"I lived on the property that lies between the Mount Edelstone and Hill of Grace vineyards for eight years. My god it's a beautiful part of the world. Planted in 1912 by George Fife Angus and purchased by Cyril Henschke in 1974, though it had been bottled as a single-vineyard wine since 1952. Picture perfect blackberry and blackcurrant fruits, shades of mixed spice, purple floral tones, earth, licorice, rosehip and crushed quartz. A gorgeous expression of site, pure with long, ripe tannins, lacy mineral-laden acidity providing clarity and drive and a finish that sails on for some time before finishing chalky and sustained. Drink by 2045."  Dave Brooks, Halliday Wine Companion - 98 point

"The mouthfeel is seductive and supple, carrying trademark savoury bay leaf, sage and peppercorn notes that integrate beautifully into ripe, black bramble and blood plum flavours. Structure for long ageing is assured by firm yet velvety tannins and fresh acidity. A gorgeous, opulent, complex wine."  Tina Gellie, Decanter - 98 points

"Deep red with a tinge of purple and a bouquet of forest-floor, autumn leaves, terracotta and balsamic herbs including a trace of mint. It's the aroma of a walk through a deep eucalypt forest on a hot day. The wine is superbly concentrated and yet supple and fleshy in texture, the tannins generous and full throughout the palate, the finish lingering long and the aftertaste dry and cleansing. Drink 2023-2038.”  Huon Hooke, The Real Review – 97 points 

"The Henschke family believes Mount Edelstone Shiraz is the longest, consecutively produced, single vineyard wine in Australia. Planted by Ronald Angus in 1912, it was first bottled as a single vineyard wine in 1952 by Cyril Henschke, who later bought the vineyard in 1974. Today, Mount Edelstone centurion vines offer a strong statement, as if needed, on the role of old vines. They bring an easy, effortless balance, as enjoyed here, combined with a richness and density of flavour.

The 2018 Mount Edelstone starts with aromas that are sweet, aromatic and inviting in red berries and black fruits and the prettiest of aromatics in Asian spice, rosehip and, once again, typical Eden Valley sage notes, so integral to quality Eden Valley Shiraz. There's plenty to enjoy and contemplate with an almost luxurious air and carry with bursts of generous cassis and red fruit punctuated by spice, a mix of dried herbs and merest hints of cedary oak from maturation in French and American oak hogsheads. The prodigious length, driven by silky tannins, is a thing to behold. A fitting celebration of a great vintage. Drink: 2023-2037."  Jeni Port, Wine Pilot – 97 points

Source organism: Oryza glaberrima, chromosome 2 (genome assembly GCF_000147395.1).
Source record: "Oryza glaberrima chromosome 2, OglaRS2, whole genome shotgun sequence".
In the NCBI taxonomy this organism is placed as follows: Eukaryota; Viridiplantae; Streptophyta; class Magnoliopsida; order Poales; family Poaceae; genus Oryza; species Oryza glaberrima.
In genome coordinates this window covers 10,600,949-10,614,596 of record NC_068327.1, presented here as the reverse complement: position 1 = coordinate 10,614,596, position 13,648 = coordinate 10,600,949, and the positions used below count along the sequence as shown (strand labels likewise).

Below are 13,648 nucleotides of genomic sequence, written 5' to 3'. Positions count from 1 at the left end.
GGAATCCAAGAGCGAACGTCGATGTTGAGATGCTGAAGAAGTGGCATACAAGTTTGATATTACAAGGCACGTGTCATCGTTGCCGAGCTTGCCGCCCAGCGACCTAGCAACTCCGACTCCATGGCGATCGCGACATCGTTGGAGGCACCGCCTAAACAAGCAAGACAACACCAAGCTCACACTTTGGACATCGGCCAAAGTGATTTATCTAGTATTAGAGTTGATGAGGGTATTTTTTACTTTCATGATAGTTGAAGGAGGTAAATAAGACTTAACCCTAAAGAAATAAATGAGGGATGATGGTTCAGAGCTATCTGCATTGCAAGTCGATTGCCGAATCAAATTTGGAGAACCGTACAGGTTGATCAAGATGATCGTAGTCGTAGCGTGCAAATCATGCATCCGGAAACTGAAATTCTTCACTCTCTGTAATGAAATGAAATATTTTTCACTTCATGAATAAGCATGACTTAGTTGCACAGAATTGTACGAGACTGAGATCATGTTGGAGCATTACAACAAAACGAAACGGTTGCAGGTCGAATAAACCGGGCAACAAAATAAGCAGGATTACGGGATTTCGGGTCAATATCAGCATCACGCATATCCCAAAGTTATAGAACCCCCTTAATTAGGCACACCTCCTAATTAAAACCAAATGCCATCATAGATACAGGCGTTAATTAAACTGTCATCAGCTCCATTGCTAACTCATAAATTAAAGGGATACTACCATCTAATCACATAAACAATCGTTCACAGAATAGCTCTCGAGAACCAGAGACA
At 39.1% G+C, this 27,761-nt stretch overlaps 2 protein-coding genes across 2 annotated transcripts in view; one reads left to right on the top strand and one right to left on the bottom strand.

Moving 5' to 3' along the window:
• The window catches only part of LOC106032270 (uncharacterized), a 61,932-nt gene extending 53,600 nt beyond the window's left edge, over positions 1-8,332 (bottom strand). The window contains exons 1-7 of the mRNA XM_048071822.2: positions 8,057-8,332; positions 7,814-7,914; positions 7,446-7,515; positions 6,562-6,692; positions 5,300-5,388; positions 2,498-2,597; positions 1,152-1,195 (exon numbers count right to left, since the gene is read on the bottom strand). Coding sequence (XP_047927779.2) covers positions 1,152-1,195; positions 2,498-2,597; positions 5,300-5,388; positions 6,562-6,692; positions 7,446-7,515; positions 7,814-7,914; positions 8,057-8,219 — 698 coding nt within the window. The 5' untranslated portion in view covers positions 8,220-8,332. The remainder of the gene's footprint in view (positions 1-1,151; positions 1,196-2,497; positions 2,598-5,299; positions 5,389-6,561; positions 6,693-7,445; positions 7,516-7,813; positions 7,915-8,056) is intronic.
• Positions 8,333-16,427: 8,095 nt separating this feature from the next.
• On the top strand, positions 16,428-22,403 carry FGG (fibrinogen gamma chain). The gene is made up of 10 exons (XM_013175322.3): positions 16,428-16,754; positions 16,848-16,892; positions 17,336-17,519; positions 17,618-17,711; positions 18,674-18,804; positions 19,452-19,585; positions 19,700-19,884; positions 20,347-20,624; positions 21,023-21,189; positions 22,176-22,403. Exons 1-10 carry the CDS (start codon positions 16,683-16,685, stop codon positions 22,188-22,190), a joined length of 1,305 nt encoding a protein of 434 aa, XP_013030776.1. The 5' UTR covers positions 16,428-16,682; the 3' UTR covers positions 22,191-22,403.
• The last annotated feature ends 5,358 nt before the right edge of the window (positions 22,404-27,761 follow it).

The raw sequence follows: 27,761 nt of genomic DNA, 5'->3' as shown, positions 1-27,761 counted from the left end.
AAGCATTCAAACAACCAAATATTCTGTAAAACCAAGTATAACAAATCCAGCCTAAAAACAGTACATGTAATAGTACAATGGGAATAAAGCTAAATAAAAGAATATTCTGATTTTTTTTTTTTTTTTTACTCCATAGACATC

"Serious, fulfilling nose but super elegant, with subtle spices, sage, spearmint, heather, ink, dark chocolate, red-berry fruit and blueberries. A refreshing citrus note, reminiscent of bergamot. Almost plush but nothing heavy here, instead, this is quite ethereal with agility on the palate with even, ultra-fine tannins that are beguilingly sweet. The silky, fresh and persistent finish lasts almost two minutes. Drink or hold. Screw cap.  Zekun Shuai, JamesSuckling.com – 97 points

"This is forever one of my favorite wines at Henschke—it speaks so clearly of my perception of Eden Valley. It is equally rocky/mineral/of the earth, as it is saturated in black and red fruits. The tannins are svelte and seamless. The gentle impact of the American oak is evident in the sweet bed of plump tannin and the slight gloss to the fruit. There is a grace and beauty to the palate, as usual. While Henschke rates this great 2018 vintage as being on par with the 2015 and 2016, they put it slightly behind 2012. You make up your own mind, however I am enamored by the wines I have tasted from 2018. Super wine."  Erin Larkin, Wine Advocate - 96 points

"From 100-year-old-plus vines. It's a lush and riper rendition, lots of flavour, lots of creamy, rich, red and black fruit character, vanilla cream, dried salty herbs, toasty elements, peanut brittle and new leather notes to sniff on and to taste, per se. Sticky ribbons of tannin in tow. It's a good mesh of flavours, dark, brooding, the finish a little skittish with flinty mineral notes, gravel-earth elements and sooty clove spice. Needs time, but a wine powering along with promise.  Drink: 2026 - 2045+."  Mike Bennie, The Wine Front - 95+ points  

Mount edelstone

Henschke Mount Edelstone Vineyard

The Mount Edelstone Vineyard is located in the Eden Valley wine region, 4km west of Henschke Cellars at Keyneton, in the Mt Lofty Ranges. The vineyard lies at the foot of a small hill or 'mount' originally given the name 'Edelstein' by a German surveyor back in 1839. Mount Edelstone is a translation from the German Edelstein meaning gemstone, a reference to small yellow opals once found in the area.